Santana Exits Early, Mets Lose 4-2

He carried the Mets to the brink five days ago following a brilliant 125 pitch outing with an even more heroic 3 hit shutout on only 3 days rest but last night in Game 2 of the Division Series, Johan Santana had finally shot his wad.

Exiting the game for a pinch hitter in the 5th Santana had given up 4 earned runs, walking a career high 6 batters and worse still, complaining of left knee pain which is rumoured to be a possible torn meniscus.

Pain was the name of the game last night

"I was going for it," Santana said afterwards, clearly as dejected as the rest of his team. "We worked really hard between this start and the last one to make sure my arm, my legs, everything was in place. But this time, it was simply too much"

The pain clearly effected his delivery, hence his difficulty finding the strike zone.

The Cubs, desperate for a win, took advantage in the 2nd inning when a walk to Geovany Soto was followed by a Jim Edmonds double. With two outs and men on 2nd and 3rd, Theriot was intentionally and foolishly walked to get to winning pitcher Carlos Zambrano, a .337 hitter, who drew a run-scoring, 11 pitch walk. Santana then unleahed a wild pitch, scoring Edmonds.

He composed himself but with the Mets flailing at Zambrano's pitches, the Cubs struck again in the bottom of the 4th when Edmonds doubled again to lead off and Mark DeRosa hammered the next pitch into the bleachers to make it 4-0.

The Mets scratched out a lone run in reply in the 5th when Evans, pinch hitting for Santana, doubled with none out, Reyes sacrificed him to 3rd and he scored on a DeRosa error of a Carlos Beltran grounder. But one pitch later, Beltran was then picked off first and the rally fizzled.

In the 8th, still down 4-1, Beltran led off with a single and was driven home by Carlos Delgado's double to cut the lead to 2. Typically, with none out and the tying run at the plate, the rally died in its tracks. David Wright popped a weak fly to center. The Magical Murph singled but Luis Aguayo, scared of his own shadow, forced Delgado to hold at 3rd. Murph was caught stealing and Castro flew out to end the inning.

They even fought back once more in the 9th when, with Zambrano tiring, Ryan Church and Martinez led off with back to back singles to put the lead run at the plate.

But guess what? Kerry Wood came in and the Mets went down without another peep.

"We got to have an optimistic mind-set," Wright, who was 0-3, said. "That the glass is half-full." he reassured himself.

Fat Lou doesn't care. At least his Cubbies aren't heading to Shea down 2 games to none.

Whilst to a man the Mets were happy to come out of Wrigley with one win and a chance to clinch at Shea, they are understandably disheartened by the potential loss of Santana.

"We have to look at this with half-full, rose coloured glasses," Wright elaborated afterwards. "We are only thinking of this one step at a time. Just like the Cubs only put on pants one leg at a time and the time is now."


jdon said...

Damn you Santana!

jdon said...

More on Reyes. I have no gripe with his production. For a shortstop it is exceptional. But let me ask: in the last 10 years, have any of the World Series teams (not just winners)sported a talent like Reyes? I mean, David Eckstein has been the SS on 2 WS winners in the last 8 years. My point is you do not need a Reyes to get there. And a Reyes might bring you several useful players who might help you get there. Statistics are fine, but when you get to the end of the season and you have to win the games you have to win, you need a player with a certain mindset. Someone with a strong mental approach. I am not sure Jose has that. He could help us get players who might have a little less talent, but possess the kind of qualities we need. I always laugh when people say that our offense fizzles without Reyes. How do other teams score 750-800 runs a year. They don't have Jose Reyes on their teams. Get a guy with a good OBP at the top of the order. It really is as simple as that, and it is not that hard to find someone who can get you a better OBP than Jose. Who are the superstars in the post season this year? Ryan Howard? Ryan Braun? Prince Fielder? Evan Longoria? Manny? Derek Lee? Aramis Ramirez? Ortiz? Youkilis? Guerrero? On and on and no Reyes or Reyes clone in sight. I would rather have 3 solid players than 1 Jose.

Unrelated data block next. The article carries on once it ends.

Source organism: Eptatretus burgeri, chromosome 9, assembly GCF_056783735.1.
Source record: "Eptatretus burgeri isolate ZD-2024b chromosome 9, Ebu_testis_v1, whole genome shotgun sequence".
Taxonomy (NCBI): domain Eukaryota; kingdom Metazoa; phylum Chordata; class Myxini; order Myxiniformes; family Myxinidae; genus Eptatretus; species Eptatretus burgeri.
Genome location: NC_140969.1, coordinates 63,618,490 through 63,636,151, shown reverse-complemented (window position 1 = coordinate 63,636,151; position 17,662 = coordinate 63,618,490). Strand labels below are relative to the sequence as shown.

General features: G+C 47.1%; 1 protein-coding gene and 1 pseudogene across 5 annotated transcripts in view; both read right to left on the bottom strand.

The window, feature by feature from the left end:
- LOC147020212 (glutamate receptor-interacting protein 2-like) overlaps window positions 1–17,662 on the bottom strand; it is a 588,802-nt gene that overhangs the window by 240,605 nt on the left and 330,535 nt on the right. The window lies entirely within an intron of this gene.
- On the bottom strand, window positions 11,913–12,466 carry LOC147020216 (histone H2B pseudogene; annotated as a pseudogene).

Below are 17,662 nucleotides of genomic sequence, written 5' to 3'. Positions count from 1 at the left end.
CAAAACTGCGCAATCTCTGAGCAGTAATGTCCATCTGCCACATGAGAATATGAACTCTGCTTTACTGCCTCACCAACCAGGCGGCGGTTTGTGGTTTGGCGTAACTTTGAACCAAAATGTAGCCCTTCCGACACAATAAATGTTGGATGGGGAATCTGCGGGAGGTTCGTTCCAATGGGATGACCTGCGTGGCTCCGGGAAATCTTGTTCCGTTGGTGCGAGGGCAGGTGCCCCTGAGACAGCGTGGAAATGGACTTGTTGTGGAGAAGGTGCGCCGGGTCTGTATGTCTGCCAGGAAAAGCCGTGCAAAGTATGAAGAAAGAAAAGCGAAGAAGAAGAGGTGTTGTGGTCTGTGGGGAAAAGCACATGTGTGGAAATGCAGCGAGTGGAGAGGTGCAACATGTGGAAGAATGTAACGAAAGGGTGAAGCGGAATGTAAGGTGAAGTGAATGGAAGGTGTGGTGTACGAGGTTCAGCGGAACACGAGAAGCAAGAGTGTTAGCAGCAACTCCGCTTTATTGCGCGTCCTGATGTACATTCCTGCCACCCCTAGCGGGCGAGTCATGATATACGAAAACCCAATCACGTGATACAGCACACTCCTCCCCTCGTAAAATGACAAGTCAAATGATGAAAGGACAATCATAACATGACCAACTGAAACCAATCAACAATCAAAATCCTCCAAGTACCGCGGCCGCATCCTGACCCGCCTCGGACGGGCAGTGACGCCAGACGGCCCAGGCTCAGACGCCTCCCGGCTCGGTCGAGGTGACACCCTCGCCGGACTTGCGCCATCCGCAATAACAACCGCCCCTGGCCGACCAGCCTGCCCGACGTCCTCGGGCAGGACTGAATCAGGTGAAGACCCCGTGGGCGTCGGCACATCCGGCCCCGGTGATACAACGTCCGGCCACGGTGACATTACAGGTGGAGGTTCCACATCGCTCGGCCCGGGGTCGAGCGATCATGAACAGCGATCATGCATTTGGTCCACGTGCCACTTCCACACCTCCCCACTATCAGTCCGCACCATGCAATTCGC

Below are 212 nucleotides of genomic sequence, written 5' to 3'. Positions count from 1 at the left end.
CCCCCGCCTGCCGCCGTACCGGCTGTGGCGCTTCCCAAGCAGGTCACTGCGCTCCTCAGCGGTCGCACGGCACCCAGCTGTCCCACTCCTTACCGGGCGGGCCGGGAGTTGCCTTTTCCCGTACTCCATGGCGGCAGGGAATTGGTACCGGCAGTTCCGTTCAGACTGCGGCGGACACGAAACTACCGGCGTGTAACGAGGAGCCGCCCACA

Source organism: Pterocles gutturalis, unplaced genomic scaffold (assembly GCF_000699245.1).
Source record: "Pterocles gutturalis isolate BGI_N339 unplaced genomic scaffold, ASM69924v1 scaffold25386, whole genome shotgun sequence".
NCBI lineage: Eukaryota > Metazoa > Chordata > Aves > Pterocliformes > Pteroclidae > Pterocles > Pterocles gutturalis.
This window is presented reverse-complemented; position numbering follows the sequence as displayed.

Guys who are mentally tough but run a little slower. I can live with more walks and fewer triples. sStolen bases are overrated. Timely hitting is better than gaudy statistics. We were second in runs scored but terrible with RISP. It is madness. And Omar is in the middle of it.

Jaap said...

I'm all for trading Reyes if we get two good players in return. It's not healthy that the Mets rely so heavily on him to score - imagine if he got injured -there's no depth for a lead off hitter to replace him. If we could get two out of the follwing from the Twins, Scott Baker, Joe Nathan, Kevin Slowey, 1B Randy Ruiz, closer Bobby Korecky or catcher Jose Morales I'd do it. (the last 3 played AAA last season)-Ideally, Baker and Ruiz (blocked from 1b by Morneau) might be worth it.

Jaap said...

by the way, how many millions did K-rod cost himself last night? I'd like to get D Lowe, Shouse from Milwaukee and maybe Fuentes and/or Beimal from Pitt or David Weathers, all free agent pen help.

jdon said...

I just don't think we necessarily need a flashy, gaudy, dumb stat hound. If he started to play smarter and did not act like a prima donna, and did not infuriate very team in the league against us (we are not tough enough to handle that), I could change my mind. I would want at least one experienced, tough minded guy and maybe a prospect and a short term good major leaguer. But I would take Nathan and a prospect for sure. Nathan is young and a stud.